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City’s crisis of confidence in Matthew Moulding’s THG is real – and getting worse


“No material new information will be disclosed today,” declared THG in advance of its big City presentation. Maybe that was the problem. The 35% plunge in share price, which definitely counts as “material”, says that the City’s crisis of confidence in Matthew Moulding’s creation is real and getting worse.

The “capital markets event” for investors was informally billed as Moulding’s fightback against the wicked short-sellers, who had supposedly been pummelling the stock in the past month. Instead, THG, or The Hut Group as it was, seems only to have handed its doubters more ammunition.

THG Ingenuity, touted as a mini-Ocado of marketing and logistics for third-party consumer brands, was the focus of the presentation, but it has become hard to separate hype from reality. In the last half-year numbers, the division recorded revenues of only £85.8m, hence outsiders’ head-scratching over how SoftBank of Japan could possibly place a theoretical valuation on the unit of £4.5bn, as it did earlier this year through an option agreement to buy a 20% stake.

Whatever Moulding said on Tuesday, he did not unravel that particular mystery. The critical piece of information from a valuation perspective is the terms on which Ingenuity trades with its larger beauty and nutrition divisions, but the big reveal is now promised only next year.

Meanwhile, THG is sticking to its ambition to demerge those beauty and nutrition operations, for reasons that are hard to fathom. The idea, supposedly, is to give each mini-company its own acquisition currency but, to outside eyes, the model looks like a recipe for complexity and share dilution. An independent chair may help restore some faith but Moulding, one assumes, is not in a mood to shed any top jobs. He does not help himself at times.

GlaxoSmithKline should go for clean demerger

Roll up, then, for private equity’s most ambitious takeover project in years. That, or something like that, was the prospect raised by Bloomberg’s report that the world’s big private equity players are swarming around GlaxoSmithKline’s consumer products division, a business that should be worth £40bn-plus in independent form.

The idea would be to nip in with an offer before the demerger of the Panadol-to-Sensodyne unit, scheduled for the middle of next year. It is not hard to imagine a bidder’s pitch: save yourself the bother of a roadshow, we’ll give you tomorrow’s value today.

The tale was briefly good for a 3% nudge in GSK’s share price but its board, while uttering the necessary lines about being mindful of “fiduciary duties to evaluate any alternative option”, would be well advised to exercise extreme scepticism.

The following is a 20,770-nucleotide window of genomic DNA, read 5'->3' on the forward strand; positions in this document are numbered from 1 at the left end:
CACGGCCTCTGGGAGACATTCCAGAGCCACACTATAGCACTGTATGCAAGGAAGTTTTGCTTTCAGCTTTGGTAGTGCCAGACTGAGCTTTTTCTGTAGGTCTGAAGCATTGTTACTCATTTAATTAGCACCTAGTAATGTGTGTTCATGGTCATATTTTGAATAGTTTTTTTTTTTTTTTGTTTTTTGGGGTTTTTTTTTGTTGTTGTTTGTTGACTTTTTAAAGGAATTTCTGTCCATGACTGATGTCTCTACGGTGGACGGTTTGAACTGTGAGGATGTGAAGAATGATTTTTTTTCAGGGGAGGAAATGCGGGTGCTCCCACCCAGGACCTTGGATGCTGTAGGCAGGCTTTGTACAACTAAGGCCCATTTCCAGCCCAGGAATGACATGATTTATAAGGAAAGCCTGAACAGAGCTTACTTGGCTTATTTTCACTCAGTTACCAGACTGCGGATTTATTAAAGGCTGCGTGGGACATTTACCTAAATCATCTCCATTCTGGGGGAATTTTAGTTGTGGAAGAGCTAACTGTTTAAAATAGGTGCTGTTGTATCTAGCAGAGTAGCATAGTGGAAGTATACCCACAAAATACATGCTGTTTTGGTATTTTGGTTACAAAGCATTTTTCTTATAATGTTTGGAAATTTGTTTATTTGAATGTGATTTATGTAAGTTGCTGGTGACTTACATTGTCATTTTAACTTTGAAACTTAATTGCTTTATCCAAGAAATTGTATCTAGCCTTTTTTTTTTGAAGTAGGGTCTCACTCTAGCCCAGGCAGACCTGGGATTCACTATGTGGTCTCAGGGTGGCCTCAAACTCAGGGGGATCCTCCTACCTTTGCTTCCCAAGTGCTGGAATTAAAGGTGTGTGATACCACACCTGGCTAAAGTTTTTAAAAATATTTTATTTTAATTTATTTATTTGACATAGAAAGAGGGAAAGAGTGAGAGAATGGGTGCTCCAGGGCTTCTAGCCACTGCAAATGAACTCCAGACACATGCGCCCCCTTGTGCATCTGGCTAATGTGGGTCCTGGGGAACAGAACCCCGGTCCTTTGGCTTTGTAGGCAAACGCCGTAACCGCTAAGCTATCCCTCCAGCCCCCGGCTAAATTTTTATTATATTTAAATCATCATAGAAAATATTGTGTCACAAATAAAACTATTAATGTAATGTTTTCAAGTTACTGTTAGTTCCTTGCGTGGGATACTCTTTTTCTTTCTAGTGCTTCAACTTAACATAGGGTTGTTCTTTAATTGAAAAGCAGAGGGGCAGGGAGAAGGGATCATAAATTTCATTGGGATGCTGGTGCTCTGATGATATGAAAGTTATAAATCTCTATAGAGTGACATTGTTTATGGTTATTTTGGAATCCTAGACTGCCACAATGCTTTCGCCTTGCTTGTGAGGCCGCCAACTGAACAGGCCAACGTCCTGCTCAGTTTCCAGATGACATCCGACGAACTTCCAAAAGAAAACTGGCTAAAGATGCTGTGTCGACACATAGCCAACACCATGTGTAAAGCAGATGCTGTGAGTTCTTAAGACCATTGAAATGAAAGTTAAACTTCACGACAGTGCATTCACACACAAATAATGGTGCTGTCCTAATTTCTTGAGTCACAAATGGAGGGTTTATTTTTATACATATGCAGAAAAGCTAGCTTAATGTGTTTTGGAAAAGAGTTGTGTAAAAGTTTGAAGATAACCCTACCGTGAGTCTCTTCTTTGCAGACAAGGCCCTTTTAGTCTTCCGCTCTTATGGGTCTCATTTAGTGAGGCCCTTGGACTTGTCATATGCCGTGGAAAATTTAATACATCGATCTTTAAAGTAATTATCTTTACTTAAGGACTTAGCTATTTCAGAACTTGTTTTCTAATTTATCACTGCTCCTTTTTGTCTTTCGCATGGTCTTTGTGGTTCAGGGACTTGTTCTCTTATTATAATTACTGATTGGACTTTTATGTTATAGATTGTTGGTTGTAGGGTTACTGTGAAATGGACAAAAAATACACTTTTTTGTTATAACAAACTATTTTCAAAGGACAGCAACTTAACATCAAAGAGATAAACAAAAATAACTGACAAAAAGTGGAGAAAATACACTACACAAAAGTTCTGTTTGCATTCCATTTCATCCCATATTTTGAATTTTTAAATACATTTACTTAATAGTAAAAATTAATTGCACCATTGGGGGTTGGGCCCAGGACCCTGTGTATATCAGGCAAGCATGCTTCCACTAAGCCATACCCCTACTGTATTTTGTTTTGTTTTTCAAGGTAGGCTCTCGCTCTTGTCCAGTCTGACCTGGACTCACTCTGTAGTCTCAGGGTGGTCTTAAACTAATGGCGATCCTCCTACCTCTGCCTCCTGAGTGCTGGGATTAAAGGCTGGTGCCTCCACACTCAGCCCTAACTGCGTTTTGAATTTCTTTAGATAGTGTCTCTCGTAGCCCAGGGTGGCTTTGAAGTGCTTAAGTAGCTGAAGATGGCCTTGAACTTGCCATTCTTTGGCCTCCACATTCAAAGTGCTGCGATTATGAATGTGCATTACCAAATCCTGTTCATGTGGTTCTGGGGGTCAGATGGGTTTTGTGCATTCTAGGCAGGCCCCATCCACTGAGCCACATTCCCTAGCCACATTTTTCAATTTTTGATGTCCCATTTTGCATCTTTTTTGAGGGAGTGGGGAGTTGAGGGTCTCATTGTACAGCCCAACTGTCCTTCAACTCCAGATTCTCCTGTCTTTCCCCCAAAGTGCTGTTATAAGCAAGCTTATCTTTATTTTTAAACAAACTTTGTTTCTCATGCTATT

Even for the likes of Blackstone, Carlyle, CVC and KKR – four of the firms named in the report – a £40bn mouthful is surely too big to digest alone. Consortium offers are complicated. A negotiation with a shifting cast of financial engineers with differing priorities sounds messy and uncertain.

Then there is the key question of price. A demerger is a clean way to demonstrate what the consumer division would be worth. Is £40bn right, or might £50bn on debut in the FTSE 100 index be possible? A bidder’s tactical motivation in moving now would probably be to try to avoid a full takeover premium.

From the point of view of protecting value for GSK shareholders, plan A looks the safest course. Let the demerger happen. If private equity barons want to offer silly money after a base valuation has been established, they would be free to do so. They probably won’t.

Spare us Marley’s lazy excuse for pulling flotation

“Market volatility” is the catch-all phrase that companies trot out when they pull their flotations, or IPOs. Irritatingly, though, they never say which market they’re talking about.

Marley, a maker of roof tiles that was hoping to be valued at £500m, presumably didn’t mean the stock market in general, because a surprising feature of current conditions is the lack of volatility. The FTSE 100 index, for example, has traded within a tight range of 7000-7200 points since late July, with only a couple of days of deviation.

Marley presumably means the specific worry that the housebuilding sector is the next in line to be clobbered by labour and materials shortages. Most big housebuilders’ shares have fallen 10% or so in the last fortnight. In the circumstances, it makes sense for Marley’s private equity backers to yank the listing. But, please, spare us this lazy “volatility” line.



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